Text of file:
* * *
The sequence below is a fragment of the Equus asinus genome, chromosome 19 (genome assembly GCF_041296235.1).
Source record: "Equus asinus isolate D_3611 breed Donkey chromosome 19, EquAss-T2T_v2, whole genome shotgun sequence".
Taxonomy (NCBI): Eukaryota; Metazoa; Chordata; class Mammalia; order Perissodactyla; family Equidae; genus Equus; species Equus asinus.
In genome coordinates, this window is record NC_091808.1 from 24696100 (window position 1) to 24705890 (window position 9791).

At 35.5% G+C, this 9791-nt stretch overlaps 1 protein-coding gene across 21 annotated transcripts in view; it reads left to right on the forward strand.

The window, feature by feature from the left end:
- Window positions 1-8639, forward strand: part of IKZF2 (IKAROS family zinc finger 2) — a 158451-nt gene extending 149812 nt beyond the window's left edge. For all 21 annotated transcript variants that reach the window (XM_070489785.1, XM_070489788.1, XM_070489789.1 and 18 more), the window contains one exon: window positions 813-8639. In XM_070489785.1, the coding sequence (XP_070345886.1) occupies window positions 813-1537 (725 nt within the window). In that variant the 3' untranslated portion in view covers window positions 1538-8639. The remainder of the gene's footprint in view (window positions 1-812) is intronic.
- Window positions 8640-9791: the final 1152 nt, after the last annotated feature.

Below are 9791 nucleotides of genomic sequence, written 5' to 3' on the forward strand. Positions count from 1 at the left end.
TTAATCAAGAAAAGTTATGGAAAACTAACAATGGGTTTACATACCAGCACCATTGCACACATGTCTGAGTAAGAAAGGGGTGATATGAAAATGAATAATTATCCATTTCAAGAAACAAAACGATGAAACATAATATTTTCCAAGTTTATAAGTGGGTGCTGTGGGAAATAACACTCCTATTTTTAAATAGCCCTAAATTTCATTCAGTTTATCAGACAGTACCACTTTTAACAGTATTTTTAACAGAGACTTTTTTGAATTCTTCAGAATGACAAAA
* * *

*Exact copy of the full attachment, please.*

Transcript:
The sequence below is a fragment of the Equus asinus genome, chromosome 19 (genome assembly GCF_041296235.1).
Source record: "Equus asinus isolate D_3611 breed Donkey chromosome 19, EquAss-T2T_v2, whole genome shotgun sequence".
Taxonomy (NCBI): Eukaryota; Metazoa; Chordata; class Mammalia; order Perissodactyla; family Equidae; genus Equus; species Equus asinus.
In genome coordinates, this window is record NC_091808.1 from 24696100 (window position 1) to 24705890 (window position 9791).

At 35.5% G+C, this 9791-nt stretch overlaps 1 protein-coding gene across 21 annotated transcripts in view; it reads left to right on the forward strand.

The window, feature by feature from the left end:
- Window positions 1-8639, forward strand: part of IKZF2 (IKAROS family zinc finger 2) — a 158451-nt gene extending 149812 nt beyond the window's left edge. For all 21 annotated transcript variants that reach the window (XM_070489785.1, XM_070489788.1, XM_070489789.1 and 18 more), the window contains one exon: window positions 813-8639. In XM_070489785.1, the coding sequence (XP_070345886.1) occupies window positions 813-1537 (725 nt within the window). In that variant the 3' untranslated portion in view covers window positions 1538-8639. The remainder of the gene's footprint in view (window positions 1-812) is intronic.
- Window positions 8640-9791: the final 1152 nt, after the last annotated feature.

Below are 9791 nucleotides of genomic sequence, written 5' to 3' on the forward strand. Positions count from 1 at the left end.
TTAATCAAGAAAAGTTATGGAAAACTAACAATGGGTTTACATACCAGCACCATTGCACACATGTCTGAGTAAGAAAGGGGTGATATGAAAATGAATAATTATCCATTTCAAGAAACAAAACGATGAAACATAATATTTTCCAAGTTTATAAGTGGGTGCTGTGGGAAATAACACTCCTATTTTTAAATAGCCCTAAATTTCATTCAGTTTATCAGACAGTACCACTTTTAACAGTATTTTTAACAGAGACTTTTTTGAATTCTTCAGAATGACAAAA